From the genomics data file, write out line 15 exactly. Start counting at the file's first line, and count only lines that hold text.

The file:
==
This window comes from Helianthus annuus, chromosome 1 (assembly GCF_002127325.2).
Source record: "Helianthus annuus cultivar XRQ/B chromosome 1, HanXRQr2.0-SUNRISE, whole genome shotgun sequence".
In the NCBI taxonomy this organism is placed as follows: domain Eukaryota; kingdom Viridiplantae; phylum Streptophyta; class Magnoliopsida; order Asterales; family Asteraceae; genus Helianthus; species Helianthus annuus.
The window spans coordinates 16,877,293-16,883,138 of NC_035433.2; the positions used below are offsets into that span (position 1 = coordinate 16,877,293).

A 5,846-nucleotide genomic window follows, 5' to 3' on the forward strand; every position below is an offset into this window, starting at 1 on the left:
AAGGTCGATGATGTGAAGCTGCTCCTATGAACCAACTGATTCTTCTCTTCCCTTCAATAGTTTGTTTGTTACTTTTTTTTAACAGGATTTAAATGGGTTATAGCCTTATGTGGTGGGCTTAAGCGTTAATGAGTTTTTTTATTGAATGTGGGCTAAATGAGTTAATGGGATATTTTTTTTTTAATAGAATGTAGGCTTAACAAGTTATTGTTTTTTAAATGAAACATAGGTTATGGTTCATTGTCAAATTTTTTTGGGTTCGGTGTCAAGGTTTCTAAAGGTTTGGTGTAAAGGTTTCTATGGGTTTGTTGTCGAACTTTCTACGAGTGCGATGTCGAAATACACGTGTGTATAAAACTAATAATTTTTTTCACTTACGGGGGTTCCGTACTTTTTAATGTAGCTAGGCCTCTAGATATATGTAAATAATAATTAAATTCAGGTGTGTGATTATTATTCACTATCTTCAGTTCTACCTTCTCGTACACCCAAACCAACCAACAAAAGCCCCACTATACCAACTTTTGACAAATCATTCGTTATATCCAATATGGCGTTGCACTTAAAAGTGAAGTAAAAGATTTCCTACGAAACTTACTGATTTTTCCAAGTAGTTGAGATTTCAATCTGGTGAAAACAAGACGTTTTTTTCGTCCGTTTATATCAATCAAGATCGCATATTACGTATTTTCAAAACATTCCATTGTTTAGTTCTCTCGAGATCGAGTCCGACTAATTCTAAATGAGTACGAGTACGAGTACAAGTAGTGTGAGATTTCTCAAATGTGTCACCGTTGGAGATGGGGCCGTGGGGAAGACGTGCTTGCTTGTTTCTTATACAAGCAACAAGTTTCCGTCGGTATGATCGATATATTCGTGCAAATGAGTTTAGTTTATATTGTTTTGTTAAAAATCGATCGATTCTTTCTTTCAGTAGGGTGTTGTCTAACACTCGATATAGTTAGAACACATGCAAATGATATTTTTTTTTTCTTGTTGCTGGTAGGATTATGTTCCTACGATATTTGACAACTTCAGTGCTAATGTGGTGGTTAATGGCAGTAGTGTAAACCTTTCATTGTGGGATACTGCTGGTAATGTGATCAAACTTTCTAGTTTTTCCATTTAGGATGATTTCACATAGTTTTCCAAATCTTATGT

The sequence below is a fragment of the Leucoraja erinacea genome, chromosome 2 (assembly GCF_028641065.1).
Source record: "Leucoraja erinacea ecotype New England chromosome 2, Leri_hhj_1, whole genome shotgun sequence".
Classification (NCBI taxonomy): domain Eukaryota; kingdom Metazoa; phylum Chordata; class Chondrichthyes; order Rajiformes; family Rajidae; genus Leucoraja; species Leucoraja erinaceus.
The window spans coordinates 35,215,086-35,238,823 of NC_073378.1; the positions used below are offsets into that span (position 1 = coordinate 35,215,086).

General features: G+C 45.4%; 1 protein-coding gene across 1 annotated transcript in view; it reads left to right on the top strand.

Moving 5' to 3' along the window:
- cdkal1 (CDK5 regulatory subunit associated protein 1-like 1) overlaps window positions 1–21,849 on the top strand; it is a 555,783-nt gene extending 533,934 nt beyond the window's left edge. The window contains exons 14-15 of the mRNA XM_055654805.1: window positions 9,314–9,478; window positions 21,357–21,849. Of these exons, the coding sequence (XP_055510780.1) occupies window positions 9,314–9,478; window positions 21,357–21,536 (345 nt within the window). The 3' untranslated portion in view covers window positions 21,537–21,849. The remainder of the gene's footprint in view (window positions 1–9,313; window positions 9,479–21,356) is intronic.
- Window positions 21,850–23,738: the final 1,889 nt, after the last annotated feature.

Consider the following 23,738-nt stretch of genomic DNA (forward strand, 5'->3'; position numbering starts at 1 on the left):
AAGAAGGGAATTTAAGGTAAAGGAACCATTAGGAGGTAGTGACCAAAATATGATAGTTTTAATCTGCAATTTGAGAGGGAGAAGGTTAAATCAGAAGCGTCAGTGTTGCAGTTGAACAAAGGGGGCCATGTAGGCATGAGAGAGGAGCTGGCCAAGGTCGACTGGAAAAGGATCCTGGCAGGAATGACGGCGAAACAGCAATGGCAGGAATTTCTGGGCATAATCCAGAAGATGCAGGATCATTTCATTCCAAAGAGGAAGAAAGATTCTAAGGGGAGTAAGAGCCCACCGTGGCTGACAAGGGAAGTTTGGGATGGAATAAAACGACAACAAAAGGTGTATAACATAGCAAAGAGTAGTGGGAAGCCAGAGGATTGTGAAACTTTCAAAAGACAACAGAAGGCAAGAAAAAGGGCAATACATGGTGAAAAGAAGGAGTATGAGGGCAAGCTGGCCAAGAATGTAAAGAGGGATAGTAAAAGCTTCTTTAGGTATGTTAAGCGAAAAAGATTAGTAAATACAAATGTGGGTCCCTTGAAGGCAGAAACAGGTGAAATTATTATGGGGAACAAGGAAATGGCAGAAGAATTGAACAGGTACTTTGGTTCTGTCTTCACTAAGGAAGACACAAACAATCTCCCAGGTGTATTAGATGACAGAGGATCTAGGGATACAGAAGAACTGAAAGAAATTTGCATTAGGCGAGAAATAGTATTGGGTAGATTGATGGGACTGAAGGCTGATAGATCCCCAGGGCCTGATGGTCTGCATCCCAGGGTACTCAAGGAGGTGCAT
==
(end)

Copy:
Consider the following 23,738-nt stretch of genomic DNA (forward strand, 5'->3'; position numbering starts at 1 on the left):